• c. fermenting the aqueous mixture from step (b) to produce a fermented mixture containing ethanol.
Embodiment 35

A method of embodiment 32, 33, or 34, wherein the ethanol is isolated from the fermented mixture.

Embodiment 36

A method of embodiment 32, 33, 34, or 35, wherein the suitable extraction solvent is a supercritical fluid extraction solvent.

Embodiment 37

A method of embodiment 36, wherein the suitable supercritical extraction solvent is selected from the group consisting of: carbon dioxide, ethylene, propane, propylene, trifluoromethane, chlorotrifluoromethane, trichlorofluoromethane, cyclohexane, n-pentane, and toluene.

Embodiment 38

A method of embodiment 36 or 37, wherein the suitable extraction solvent is supercritical carbon dioxide.

Embodiment 39

A method of embodiment 32, 33, 34, or 35, wherein the suitable extraction solvent is selected from the group consisting of: an ether, an aryl, and a hydrocarbon extraction solvent, or any mixture thereof.

Embodiment 40

A method of embodiment 32, 33, 34, 35, or 39, wherein the converting comprises saccharifying the polysaccharides.

Embodiment 41

A method of embodiment 32, 33, 34, 35, or 39, wherein the converting further comprises adding water to the aqueous mixture comprising citrus waste prior to saccharifying the polysaccharides.

Embodiment 42

A method of embodiment 32, 33, 34, 35, or 39, wherein the suitable extraction solvent is an ether solvent selected from the group consisting of: diethyl ether, diethoxymethane, ethylene glycol dimethyl ether, ethylene glycol diethyl ether, diethylene glycol dimethyl ether, diethylene glycol diethyl ether, triethylene glycol dimethyl ether, and t-butyl methyl ether, or any mixture thereof.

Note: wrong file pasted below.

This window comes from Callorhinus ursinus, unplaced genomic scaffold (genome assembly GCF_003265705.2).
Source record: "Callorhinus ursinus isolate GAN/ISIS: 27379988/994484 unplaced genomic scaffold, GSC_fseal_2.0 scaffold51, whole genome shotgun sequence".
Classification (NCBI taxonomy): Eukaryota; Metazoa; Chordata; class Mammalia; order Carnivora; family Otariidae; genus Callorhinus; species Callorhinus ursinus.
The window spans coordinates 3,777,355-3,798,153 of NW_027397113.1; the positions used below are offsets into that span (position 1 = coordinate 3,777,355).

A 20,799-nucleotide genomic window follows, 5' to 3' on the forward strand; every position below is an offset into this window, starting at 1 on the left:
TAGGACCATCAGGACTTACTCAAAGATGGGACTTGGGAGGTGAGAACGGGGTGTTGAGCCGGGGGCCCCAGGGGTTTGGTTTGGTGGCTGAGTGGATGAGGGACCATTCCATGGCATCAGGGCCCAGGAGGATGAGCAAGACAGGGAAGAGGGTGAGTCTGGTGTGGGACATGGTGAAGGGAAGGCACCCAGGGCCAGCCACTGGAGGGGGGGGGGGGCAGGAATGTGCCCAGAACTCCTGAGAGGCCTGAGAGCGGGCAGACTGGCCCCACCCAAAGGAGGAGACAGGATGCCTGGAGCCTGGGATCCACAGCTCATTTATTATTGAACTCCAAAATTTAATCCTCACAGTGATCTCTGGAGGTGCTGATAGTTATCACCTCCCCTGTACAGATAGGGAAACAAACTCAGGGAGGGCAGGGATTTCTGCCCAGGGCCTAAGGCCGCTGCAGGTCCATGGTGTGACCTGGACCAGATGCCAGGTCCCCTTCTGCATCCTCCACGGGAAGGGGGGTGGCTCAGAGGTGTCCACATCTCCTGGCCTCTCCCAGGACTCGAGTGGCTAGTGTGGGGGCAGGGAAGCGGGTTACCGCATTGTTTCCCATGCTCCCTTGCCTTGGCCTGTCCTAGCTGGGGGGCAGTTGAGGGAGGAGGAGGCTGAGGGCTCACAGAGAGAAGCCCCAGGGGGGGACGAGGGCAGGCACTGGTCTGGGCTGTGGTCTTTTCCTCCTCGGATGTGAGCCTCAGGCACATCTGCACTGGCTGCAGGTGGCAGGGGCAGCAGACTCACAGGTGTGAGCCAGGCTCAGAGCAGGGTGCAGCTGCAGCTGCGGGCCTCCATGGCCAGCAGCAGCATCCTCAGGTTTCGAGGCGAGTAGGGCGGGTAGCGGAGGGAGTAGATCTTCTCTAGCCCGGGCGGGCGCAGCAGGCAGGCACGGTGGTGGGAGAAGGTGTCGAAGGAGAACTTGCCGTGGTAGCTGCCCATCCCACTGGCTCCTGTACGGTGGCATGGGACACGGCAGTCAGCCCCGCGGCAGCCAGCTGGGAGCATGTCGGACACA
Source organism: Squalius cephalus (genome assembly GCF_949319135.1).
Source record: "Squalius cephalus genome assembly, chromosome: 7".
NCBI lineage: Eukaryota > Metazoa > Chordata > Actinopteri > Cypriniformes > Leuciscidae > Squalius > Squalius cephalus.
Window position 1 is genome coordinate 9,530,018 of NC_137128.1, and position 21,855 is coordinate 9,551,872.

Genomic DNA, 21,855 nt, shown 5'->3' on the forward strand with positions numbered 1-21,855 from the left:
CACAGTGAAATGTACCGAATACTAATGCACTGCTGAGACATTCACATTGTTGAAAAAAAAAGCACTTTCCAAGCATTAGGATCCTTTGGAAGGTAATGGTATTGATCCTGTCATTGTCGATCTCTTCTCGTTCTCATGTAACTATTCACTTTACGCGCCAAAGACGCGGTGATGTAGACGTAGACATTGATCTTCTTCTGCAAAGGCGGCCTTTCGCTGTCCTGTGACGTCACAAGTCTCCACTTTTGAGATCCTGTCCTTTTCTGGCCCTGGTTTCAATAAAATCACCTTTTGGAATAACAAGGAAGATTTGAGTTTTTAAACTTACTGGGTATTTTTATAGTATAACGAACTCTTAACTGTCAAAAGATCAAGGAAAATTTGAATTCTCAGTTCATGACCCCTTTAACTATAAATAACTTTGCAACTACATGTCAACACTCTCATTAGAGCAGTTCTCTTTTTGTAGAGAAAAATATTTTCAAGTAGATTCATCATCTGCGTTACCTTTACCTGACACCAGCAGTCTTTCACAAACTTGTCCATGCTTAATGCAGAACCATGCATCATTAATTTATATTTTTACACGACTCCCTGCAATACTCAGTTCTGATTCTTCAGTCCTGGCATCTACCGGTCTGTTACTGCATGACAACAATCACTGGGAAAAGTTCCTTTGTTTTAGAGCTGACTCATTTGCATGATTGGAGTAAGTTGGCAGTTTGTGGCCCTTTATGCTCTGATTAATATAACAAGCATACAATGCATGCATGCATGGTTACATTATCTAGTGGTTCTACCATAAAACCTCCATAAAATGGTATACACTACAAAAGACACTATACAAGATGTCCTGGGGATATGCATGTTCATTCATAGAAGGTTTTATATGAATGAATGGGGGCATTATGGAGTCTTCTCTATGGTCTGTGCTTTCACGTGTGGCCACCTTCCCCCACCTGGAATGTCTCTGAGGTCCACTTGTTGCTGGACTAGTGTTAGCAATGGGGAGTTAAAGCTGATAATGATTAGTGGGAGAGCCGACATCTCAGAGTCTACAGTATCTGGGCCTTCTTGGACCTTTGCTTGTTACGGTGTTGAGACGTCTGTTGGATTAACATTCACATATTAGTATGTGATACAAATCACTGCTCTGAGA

Embodiment 43

A method of embodiment 32, 33, 34, 35, 36, 37, 38, 39, 40, 41, or 42, wherein the suitable extraction solvent is an aryl solvent selected from the group consisting of: benzene, toluene, ethylbenzene, o-xylene, m-xylene, and p-xylene, or any mixture thereof.

Embodiment 44

A method of embodiment 43, wherein the suitable extraction solvent is a hydrocarbon solvent selected from the group consisting of: pentane, hexane, heptane, octane, nonane, decane, dimethyloctane, trimethylpentane, cyclohexane, cycloheptane, decalin, and methylcyclohexane, or any mixture thereof.

Embodiment 45

A method of embodiment 32, 33, 34, 35, 36, 37, 38, 39, 40, 41, 42, 43, or 44, wherein the citrus waste is in a particle form provided by milling or grinding.

Embodiment 46

A method of embodiment 45, wherein the citrus waste is provided in the form of particles with an average particle size of less than about 0.5 inches.

Embodiment 47

A method of embodiment 45 or 46, wherein the average particle size of the citrus waste is less than about 0.1 inches.

Embodiment 48

A method of embodiment 32, 33, 34, 35, 36, 37, 38, 39, 40, 41, 42, 43, 44, 45, 46, or 47, wherein the one or more polysaccharides contained in the citrus waste are contacted with at least one enzyme capable of complex carbohydrate hydrolysis to substantially saccharify the polysaccharides.

Embodiment 49

A method of embodiment 48, wherein the at least one enzyme is selected from the group consisting of pectinase, hemicellulase, cellulase, and beta-glucosidase, or any combination thereof.

Embodiment 50

A method of embodiment 32, 33, 34, 35, 36, 37, 38, 39, 40, 41, 42, 43, 44, 45, 46, 47, 48, or 49, wherein the extracting reduces the presence of the one or more fermentation-inhibitory compounds in the citrus waste to a level below about 3000 parts per million based on the weight of citrus waste in the mixture from step (a).

Embodiment 51

A method of embodiment 50, wherein the extracting reduces the presence of the one or more fermentation-inhibitory compounds in the citrus waste to a level below about 1500 parts per million.

Embodiment 52

A method of embodiment 43, 44, 48, or 49, wherein the saccharifying and the fermenting are performed substantially simultaneously.

Embodiment 53